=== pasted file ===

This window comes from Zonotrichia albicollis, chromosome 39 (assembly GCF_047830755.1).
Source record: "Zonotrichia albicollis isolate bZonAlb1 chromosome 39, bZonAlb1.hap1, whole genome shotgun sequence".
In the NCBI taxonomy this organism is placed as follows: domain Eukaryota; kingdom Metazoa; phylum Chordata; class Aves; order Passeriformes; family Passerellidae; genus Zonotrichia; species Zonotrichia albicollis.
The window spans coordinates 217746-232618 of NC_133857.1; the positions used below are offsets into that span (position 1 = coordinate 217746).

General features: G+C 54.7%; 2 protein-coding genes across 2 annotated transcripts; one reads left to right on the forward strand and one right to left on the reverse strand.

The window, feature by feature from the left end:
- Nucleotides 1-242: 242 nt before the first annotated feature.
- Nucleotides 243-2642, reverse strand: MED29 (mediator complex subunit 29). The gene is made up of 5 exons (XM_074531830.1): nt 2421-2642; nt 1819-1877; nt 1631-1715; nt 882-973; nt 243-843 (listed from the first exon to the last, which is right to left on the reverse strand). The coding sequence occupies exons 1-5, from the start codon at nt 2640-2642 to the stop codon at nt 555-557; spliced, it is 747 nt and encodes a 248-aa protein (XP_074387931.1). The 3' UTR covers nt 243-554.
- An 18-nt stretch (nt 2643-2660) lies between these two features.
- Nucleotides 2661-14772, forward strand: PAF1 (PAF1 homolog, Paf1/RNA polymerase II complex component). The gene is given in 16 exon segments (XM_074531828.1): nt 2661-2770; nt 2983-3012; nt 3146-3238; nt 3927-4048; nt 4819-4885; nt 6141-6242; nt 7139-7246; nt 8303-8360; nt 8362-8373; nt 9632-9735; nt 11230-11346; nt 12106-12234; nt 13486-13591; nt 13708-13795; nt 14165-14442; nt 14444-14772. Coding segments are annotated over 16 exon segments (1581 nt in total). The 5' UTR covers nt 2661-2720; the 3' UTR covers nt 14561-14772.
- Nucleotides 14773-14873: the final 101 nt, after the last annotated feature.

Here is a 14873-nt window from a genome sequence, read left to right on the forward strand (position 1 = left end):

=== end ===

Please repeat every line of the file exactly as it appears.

This window comes from Zonotrichia albicollis, chromosome 39 (assembly GCF_047830755.1).
Source record: "Zonotrichia albicollis isolate bZonAlb1 chromosome 39, bZonAlb1.hap1, whole genome shotgun sequence".
In the NCBI taxonomy this organism is placed as follows: domain Eukaryota; kingdom Metazoa; phylum Chordata; class Aves; order Passeriformes; family Passerellidae; genus Zonotrichia; species Zonotrichia albicollis.
The window spans coordinates 217746-232618 of NC_133857.1; the positions used below are offsets into that span (position 1 = coordinate 217746).

General features: G+C 54.7%; 2 protein-coding genes across 2 annotated transcripts; one reads left to right on the forward strand and one right to left on the reverse strand.

The window, feature by feature from the left end:
- Nucleotides 1-242: 242 nt before the first annotated feature.
- Nucleotides 243-2642, reverse strand: MED29 (mediator complex subunit 29). The gene is made up of 5 exons (XM_074531830.1): nt 2421-2642; nt 1819-1877; nt 1631-1715; nt 882-973; nt 243-843 (listed from the first exon to the last, which is right to left on the reverse strand). The coding sequence occupies exons 1-5, from the start codon at nt 2640-2642 to the stop codon at nt 555-557; spliced, it is 747 nt and encodes a 248-aa protein (XP_074387931.1). The 3' UTR covers nt 243-554.
- An 18-nt stretch (nt 2643-2660) lies between these two features.
- Nucleotides 2661-14772, forward strand: PAF1 (PAF1 homolog, Paf1/RNA polymerase II complex component). The gene is given in 16 exon segments (XM_074531828.1): nt 2661-2770; nt 2983-3012; nt 3146-3238; nt 3927-4048; nt 4819-4885; nt 6141-6242; nt 7139-7246; nt 8303-8360; nt 8362-8373; nt 9632-9735; nt 11230-11346; nt 12106-12234; nt 13486-13591; nt 13708-13795; nt 14165-14442; nt 14444-14772. Coding segments are annotated over 16 exon segments (1581 nt in total). The 5' UTR covers nt 2661-2720; the 3' UTR covers nt 14561-14772.
- Nucleotides 14773-14873: the final 101 nt, after the last annotated feature.

Here is a 14873-nt window from a genome sequence, read left to right on the forward strand (position 1 = left end):